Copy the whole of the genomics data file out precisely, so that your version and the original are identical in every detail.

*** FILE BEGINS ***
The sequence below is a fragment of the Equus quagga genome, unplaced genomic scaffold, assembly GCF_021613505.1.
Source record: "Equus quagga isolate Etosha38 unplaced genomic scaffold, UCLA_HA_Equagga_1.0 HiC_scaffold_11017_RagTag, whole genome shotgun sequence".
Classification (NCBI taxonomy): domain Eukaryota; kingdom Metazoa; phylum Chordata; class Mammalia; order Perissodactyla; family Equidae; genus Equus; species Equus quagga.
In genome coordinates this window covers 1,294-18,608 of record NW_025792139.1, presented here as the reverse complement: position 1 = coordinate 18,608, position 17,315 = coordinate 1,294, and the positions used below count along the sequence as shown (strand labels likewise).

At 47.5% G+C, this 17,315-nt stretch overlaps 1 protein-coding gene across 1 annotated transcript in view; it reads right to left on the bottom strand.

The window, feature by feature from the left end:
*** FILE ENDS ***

The sequence below is a fragment of the Equus quagga genome, unplaced genomic scaffold, assembly GCF_021613505.1.
Source record: "Equus quagga isolate Etosha38 unplaced genomic scaffold, UCLA_HA_Equagga_1.0 HiC_scaffold_11017_RagTag, whole genome shotgun sequence".
Classification (NCBI taxonomy): domain Eukaryota; kingdom Metazoa; phylum Chordata; class Mammalia; order Perissodactyla; family Equidae; genus Equus; species Equus quagga.
In genome coordinates this window covers 1,294-18,608 of record NW_025792139.1, presented here as the reverse complement: position 1 = coordinate 18,608, position 17,315 = coordinate 1,294, and the positions used below count along the sequence as shown (strand labels likewise).

At 47.5% G+C, this 17,315-nt stretch overlaps 1 protein-coding gene across 1 annotated transcript in view; it reads right to left on the bottom strand.

The window, feature by feature from the left end: